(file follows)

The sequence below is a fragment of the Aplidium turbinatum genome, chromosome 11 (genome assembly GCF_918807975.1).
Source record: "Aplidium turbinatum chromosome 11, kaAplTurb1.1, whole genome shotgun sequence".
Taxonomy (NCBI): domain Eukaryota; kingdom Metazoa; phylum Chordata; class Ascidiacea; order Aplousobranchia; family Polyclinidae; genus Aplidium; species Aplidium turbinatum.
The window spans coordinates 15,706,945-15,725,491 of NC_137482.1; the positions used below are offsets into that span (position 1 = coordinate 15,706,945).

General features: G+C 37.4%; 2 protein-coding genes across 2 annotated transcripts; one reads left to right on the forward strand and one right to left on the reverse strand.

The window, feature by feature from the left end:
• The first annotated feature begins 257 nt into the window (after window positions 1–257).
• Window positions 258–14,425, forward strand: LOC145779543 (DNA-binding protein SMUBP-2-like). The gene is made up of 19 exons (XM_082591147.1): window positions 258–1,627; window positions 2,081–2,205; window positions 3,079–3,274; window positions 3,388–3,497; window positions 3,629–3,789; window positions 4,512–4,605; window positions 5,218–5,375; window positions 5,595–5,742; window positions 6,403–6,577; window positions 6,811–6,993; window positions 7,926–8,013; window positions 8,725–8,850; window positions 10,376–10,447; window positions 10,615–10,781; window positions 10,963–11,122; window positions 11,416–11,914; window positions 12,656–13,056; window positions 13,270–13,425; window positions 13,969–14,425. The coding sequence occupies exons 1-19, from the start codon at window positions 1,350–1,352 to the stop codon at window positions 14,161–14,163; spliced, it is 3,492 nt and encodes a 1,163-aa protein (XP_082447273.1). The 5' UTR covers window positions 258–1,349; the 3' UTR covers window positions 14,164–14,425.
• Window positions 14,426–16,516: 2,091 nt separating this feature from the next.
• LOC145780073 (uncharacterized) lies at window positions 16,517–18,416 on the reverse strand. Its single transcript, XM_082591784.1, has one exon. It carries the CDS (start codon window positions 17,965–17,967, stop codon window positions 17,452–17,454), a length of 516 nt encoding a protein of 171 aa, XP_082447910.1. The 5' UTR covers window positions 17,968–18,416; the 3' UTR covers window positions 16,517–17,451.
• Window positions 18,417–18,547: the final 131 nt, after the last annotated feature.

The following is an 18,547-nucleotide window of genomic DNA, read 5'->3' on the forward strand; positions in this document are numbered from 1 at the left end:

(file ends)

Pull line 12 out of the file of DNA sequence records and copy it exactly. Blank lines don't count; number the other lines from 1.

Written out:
The following is an 18,547-nucleotide window of genomic DNA, read 5'->3' on the forward strand; positions in this document are numbered from 1 at the left end: